In fact, posting your prices on your website is useful not only for potential patients, but for current ones researching products, services, and procedures for friends and family. 

Here are some ways to practice transparent pricing on your website:

  1. It doesn't matter if you can't be specific all the time. If you take the time to explain a range of fees per procedure or service, offer price lists of products for sale or lease, and clarify in plain language the variables which can influence pricing, you participate in their decision-making process by educating them. Even ballpark figures are more transparent than no prices at all.

    This kind of transparency shows you know what they care about and that you are willing to help them make the most informed healthcare decisions they can. That's not necessarily a measurable benefit, but it does gain their trust. And what doctor doesn't want to treat well-informed, empowered patients?

    If you think reimbursement protocols are difficult to manage, imagine what it's like for a patient navigating the healthcare system. The continuum of care can be a very frustrating journey for many patients. Helping them is always better than the alternative.
  2. Don't worry about the competition. The truth is, they already know what you charge (or should). Don't you know what your competitors charge? You should.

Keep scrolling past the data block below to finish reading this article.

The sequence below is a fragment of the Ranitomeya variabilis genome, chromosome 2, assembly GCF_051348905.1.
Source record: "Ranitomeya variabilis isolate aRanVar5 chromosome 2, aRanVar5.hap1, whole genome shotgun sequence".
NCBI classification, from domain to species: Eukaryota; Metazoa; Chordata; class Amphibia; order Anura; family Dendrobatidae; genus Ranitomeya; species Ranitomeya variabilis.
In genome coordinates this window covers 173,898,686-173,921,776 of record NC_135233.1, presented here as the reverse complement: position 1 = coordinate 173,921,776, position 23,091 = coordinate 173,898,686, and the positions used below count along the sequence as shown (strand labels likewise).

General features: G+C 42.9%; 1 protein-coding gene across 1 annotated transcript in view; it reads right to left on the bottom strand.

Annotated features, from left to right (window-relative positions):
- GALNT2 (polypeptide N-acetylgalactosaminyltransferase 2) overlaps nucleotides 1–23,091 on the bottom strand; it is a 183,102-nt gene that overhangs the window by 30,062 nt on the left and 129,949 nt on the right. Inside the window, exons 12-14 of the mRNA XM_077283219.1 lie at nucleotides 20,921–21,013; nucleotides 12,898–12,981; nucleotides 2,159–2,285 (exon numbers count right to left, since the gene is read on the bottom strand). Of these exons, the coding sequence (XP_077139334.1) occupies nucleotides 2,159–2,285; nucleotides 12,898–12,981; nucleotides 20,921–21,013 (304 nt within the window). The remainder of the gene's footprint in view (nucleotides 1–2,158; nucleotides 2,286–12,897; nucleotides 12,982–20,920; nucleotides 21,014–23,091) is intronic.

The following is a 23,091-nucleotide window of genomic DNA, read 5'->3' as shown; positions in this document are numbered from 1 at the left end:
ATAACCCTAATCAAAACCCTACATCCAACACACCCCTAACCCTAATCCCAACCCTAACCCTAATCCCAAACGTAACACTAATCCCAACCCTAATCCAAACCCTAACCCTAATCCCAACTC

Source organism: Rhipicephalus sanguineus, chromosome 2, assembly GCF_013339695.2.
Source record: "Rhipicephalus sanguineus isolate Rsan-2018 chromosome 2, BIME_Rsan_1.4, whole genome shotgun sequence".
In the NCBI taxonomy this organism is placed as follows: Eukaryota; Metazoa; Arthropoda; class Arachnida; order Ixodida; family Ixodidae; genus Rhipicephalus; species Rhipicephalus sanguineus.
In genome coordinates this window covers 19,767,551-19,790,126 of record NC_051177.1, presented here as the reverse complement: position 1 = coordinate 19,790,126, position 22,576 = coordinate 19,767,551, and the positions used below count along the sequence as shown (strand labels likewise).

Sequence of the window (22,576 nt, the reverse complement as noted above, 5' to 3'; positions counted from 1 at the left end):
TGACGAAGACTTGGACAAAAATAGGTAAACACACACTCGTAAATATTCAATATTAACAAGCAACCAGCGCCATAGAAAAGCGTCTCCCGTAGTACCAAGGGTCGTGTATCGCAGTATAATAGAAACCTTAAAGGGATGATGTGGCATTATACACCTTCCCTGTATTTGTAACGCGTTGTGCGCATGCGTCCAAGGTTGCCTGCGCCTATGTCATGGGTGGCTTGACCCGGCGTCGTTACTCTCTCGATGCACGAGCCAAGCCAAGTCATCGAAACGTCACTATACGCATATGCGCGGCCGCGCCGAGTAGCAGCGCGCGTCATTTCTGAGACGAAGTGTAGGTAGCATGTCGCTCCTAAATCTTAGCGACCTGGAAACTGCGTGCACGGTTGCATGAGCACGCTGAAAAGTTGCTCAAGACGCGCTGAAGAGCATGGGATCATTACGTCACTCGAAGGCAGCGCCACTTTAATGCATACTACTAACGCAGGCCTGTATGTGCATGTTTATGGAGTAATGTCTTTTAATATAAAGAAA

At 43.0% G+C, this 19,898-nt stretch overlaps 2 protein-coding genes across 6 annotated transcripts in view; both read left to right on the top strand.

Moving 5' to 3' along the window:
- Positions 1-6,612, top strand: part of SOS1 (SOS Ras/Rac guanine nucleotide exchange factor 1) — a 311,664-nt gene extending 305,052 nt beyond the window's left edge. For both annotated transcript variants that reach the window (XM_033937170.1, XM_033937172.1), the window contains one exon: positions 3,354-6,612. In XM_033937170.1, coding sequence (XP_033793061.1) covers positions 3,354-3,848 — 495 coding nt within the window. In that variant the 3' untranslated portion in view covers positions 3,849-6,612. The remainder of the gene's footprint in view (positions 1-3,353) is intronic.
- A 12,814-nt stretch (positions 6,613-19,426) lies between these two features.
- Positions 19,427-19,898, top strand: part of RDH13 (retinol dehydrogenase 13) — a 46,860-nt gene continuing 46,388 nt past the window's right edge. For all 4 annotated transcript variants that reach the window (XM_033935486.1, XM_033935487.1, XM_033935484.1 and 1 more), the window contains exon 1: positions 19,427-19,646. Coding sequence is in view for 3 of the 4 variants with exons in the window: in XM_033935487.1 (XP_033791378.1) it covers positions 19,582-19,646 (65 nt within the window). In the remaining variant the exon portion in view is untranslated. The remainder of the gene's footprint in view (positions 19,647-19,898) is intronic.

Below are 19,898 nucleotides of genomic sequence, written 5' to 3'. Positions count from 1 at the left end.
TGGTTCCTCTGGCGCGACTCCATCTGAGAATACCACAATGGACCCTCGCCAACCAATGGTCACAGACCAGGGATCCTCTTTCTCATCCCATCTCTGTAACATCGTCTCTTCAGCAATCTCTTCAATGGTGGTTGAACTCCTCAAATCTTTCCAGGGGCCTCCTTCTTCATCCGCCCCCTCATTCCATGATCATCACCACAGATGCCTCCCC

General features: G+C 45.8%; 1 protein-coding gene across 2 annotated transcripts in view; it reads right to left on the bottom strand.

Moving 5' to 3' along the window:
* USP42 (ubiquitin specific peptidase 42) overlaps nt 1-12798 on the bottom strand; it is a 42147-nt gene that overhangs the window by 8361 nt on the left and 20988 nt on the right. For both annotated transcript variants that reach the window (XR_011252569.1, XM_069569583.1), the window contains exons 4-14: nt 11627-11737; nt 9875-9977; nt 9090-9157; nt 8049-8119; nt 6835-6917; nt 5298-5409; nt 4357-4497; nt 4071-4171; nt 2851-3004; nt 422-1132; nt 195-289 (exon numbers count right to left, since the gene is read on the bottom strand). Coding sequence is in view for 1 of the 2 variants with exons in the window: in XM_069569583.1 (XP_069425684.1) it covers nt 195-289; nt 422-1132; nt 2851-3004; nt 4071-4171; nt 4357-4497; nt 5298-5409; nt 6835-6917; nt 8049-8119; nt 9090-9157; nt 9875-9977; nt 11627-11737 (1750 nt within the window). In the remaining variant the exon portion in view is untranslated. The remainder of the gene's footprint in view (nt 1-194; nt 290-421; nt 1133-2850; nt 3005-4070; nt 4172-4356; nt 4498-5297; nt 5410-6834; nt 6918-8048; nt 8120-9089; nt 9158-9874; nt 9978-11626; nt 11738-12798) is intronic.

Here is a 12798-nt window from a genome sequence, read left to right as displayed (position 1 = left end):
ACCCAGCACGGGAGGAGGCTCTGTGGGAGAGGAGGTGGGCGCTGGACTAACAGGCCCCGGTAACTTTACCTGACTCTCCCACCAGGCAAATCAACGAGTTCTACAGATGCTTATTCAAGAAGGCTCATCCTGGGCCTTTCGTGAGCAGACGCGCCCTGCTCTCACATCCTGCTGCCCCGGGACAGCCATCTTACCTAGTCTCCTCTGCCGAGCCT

In any case, what you charge may be higher or lower than a competitor for good reasons; make sure that, when you lay out your transparent pricing online, you anticipate questions about why your pricing is higher and lower. Patients will appreciate the honesty, a desirable result of pricing transparency. 
  3. Patients may truly have limited resources. Don't let that keep you from sharing your prices.
    It's better for a patient to mthe_continuum_of_care_is_a_frustrating_place_for_patients_especially_when_they_cant_find_the_pricing_information_they_are_looking_forake up their mind about what they are willing to pay, based on honesty about your pricing, than it is to leave them in the dark, only to find out later that, after they've reached out to you, they discovered they couldn't afford what you offer.

    Another consideration: Moments of frustration with healthcare may leave them wanting for a scapegoat. These days, the healthcare industry has much to gain in the way of public perception. Feeding the angst doesn't help.
    You're better off being up front about pricing so you don't waste their time (or yours) when they can't afford your services, and so that you don't later feel the burn of their frustration somewhere online in a review.

How does Zero Moment of Truth factor into price transparency?zero_moment_of_truth_is_something_medical_practices_want_to_win